Chinese heritage experts and officials have selected an initial list of 48 sites along the country’s sections of the ancient Silk Road for its joint application with five central Asian countries for world cultural heritage status.
The sites include graveyards, temples, remains of ancient cities and grottoes in six provinces or regions along the route. They were selected at a two-day meeting which ended on Monday in Xinjiang.
The preliminary list still needs further discussion by experts and final approval from the State Cultural Heritage Administration, before being submitted to the UNESCO World Heritage Center, according to Lu Qiong, an official with the administration.
The 2,000-year-old Silk Road, mainly a trade route linking Asia and Europe, began from Xi’an, capital of northwest China’s Shaanxi Province, and ended in Europe via southern and central Asia countries. More than half of the 7,000-km-long route was in China.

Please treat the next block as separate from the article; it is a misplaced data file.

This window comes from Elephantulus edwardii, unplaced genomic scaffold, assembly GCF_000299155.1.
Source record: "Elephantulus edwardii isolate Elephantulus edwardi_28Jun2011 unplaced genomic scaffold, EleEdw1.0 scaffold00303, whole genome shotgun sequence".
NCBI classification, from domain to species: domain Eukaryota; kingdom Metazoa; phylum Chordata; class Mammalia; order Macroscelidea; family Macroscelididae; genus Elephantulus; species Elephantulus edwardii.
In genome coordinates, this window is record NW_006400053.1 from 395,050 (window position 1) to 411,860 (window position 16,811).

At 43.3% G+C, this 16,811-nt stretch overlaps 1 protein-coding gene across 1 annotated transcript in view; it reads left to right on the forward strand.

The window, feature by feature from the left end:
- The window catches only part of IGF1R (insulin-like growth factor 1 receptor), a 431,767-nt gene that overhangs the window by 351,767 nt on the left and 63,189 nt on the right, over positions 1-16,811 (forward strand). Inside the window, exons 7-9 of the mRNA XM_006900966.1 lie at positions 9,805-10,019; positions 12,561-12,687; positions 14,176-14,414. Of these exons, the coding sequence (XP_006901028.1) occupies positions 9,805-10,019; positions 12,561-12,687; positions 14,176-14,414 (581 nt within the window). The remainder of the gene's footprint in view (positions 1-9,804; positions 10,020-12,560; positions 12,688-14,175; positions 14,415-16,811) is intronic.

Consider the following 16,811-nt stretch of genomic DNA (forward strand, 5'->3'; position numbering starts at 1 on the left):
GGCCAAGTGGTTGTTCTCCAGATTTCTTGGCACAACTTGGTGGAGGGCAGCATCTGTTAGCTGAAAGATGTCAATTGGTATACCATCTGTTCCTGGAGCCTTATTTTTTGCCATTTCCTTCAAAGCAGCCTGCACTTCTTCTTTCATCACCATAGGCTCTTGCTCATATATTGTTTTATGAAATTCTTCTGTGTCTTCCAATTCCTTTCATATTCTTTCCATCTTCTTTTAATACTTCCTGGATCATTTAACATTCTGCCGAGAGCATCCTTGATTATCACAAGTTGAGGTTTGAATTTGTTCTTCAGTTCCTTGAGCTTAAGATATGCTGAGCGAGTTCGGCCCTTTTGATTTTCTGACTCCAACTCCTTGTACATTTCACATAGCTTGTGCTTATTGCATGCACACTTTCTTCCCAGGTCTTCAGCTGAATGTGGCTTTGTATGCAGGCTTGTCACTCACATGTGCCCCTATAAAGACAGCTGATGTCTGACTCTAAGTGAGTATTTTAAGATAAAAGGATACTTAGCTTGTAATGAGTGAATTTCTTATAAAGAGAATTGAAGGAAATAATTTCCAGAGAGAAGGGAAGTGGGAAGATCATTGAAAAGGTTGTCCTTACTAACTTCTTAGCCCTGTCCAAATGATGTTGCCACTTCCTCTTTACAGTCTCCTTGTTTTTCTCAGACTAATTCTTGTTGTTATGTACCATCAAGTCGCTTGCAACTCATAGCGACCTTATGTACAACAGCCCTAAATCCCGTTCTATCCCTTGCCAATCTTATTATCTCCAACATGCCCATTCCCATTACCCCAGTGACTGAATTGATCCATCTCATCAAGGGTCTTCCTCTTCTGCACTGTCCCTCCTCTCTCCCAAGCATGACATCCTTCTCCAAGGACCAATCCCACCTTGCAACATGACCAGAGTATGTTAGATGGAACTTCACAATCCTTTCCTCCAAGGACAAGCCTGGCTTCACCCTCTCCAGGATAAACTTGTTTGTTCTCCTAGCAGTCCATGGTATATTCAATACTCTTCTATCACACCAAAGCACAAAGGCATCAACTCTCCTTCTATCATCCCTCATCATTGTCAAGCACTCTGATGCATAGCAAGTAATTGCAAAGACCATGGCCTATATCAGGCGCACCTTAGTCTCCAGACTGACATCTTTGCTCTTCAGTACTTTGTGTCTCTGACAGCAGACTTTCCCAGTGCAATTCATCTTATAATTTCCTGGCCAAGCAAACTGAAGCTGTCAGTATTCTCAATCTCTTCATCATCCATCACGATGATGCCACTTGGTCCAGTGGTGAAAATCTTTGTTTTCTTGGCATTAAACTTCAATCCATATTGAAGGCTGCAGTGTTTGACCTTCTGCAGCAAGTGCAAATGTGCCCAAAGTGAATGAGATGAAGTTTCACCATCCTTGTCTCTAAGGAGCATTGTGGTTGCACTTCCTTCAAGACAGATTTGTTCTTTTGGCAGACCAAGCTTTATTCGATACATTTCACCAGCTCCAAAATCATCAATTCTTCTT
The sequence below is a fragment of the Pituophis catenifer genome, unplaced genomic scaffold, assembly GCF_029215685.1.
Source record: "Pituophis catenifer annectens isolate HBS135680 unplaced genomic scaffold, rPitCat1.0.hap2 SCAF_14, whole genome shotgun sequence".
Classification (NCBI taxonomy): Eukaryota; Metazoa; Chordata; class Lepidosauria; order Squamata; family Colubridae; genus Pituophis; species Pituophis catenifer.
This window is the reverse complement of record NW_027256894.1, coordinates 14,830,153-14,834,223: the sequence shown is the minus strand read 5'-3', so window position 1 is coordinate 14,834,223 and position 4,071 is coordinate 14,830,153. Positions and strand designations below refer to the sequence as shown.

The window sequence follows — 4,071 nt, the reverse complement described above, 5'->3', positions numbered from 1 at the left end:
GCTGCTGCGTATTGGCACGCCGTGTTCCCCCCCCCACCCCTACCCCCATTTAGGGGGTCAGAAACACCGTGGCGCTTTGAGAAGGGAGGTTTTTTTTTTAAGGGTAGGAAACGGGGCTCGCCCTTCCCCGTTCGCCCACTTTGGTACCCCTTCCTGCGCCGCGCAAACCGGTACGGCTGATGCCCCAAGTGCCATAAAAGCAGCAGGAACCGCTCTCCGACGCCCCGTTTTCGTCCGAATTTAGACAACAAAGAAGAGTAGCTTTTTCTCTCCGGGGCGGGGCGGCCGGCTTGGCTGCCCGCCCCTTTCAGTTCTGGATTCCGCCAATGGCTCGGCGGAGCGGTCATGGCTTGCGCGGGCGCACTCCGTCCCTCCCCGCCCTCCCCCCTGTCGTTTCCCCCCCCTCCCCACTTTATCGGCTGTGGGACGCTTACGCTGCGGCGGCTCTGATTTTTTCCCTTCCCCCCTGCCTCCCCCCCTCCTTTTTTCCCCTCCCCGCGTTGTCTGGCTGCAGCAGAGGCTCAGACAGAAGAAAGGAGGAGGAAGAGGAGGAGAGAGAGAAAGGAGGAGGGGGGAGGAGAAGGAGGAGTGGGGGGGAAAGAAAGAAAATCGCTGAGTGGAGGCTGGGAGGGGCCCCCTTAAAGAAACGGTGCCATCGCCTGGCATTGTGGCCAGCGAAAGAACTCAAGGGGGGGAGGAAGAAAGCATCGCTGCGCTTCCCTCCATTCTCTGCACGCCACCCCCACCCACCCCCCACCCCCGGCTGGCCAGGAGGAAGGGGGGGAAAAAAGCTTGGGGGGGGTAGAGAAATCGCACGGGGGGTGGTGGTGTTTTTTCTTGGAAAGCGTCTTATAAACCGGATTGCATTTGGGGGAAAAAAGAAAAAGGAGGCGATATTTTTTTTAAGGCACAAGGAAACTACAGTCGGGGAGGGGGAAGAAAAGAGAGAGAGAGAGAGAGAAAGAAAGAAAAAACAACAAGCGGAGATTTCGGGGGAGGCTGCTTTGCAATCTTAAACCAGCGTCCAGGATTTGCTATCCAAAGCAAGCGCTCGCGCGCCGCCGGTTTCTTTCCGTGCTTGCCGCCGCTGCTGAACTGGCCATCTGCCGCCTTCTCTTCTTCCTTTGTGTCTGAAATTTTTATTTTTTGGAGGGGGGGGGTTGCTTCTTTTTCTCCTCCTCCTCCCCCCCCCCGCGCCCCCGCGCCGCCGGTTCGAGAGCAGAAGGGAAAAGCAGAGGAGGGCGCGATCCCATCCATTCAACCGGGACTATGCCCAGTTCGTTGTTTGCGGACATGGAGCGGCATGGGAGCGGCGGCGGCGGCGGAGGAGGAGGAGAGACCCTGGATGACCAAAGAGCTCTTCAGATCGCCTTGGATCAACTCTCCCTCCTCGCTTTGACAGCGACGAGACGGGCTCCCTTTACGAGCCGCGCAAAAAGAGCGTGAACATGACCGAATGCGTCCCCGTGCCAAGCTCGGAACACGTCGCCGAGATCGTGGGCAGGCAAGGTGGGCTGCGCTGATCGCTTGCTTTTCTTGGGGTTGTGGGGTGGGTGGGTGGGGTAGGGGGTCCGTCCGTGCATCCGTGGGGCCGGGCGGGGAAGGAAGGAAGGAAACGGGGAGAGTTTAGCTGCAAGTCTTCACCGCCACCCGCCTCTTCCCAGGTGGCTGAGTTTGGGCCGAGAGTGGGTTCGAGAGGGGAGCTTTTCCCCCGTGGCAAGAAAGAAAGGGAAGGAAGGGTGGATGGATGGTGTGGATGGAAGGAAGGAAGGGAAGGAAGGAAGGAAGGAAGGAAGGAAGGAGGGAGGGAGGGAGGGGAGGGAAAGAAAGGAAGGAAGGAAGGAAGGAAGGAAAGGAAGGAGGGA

Along this road, gunpowder, papermaking and printing technologies, three of the four great ancient Chinese inventions, were transported to the West, while western mathematics and medicine came to China.
Last August, China, Kazakhstan, Kyrgyzstan, Uzbekistan, Tajikistan and Turkmenistan made a blueprint to apply to include historical sites along the Silk Road on the world cultural heritage list, Xinhua reported.
The five central Asian nations have set a preliminary list of 54 sites for the joint application, which is expected to be submitted to the UNESCO World Heritage Center in early 2009.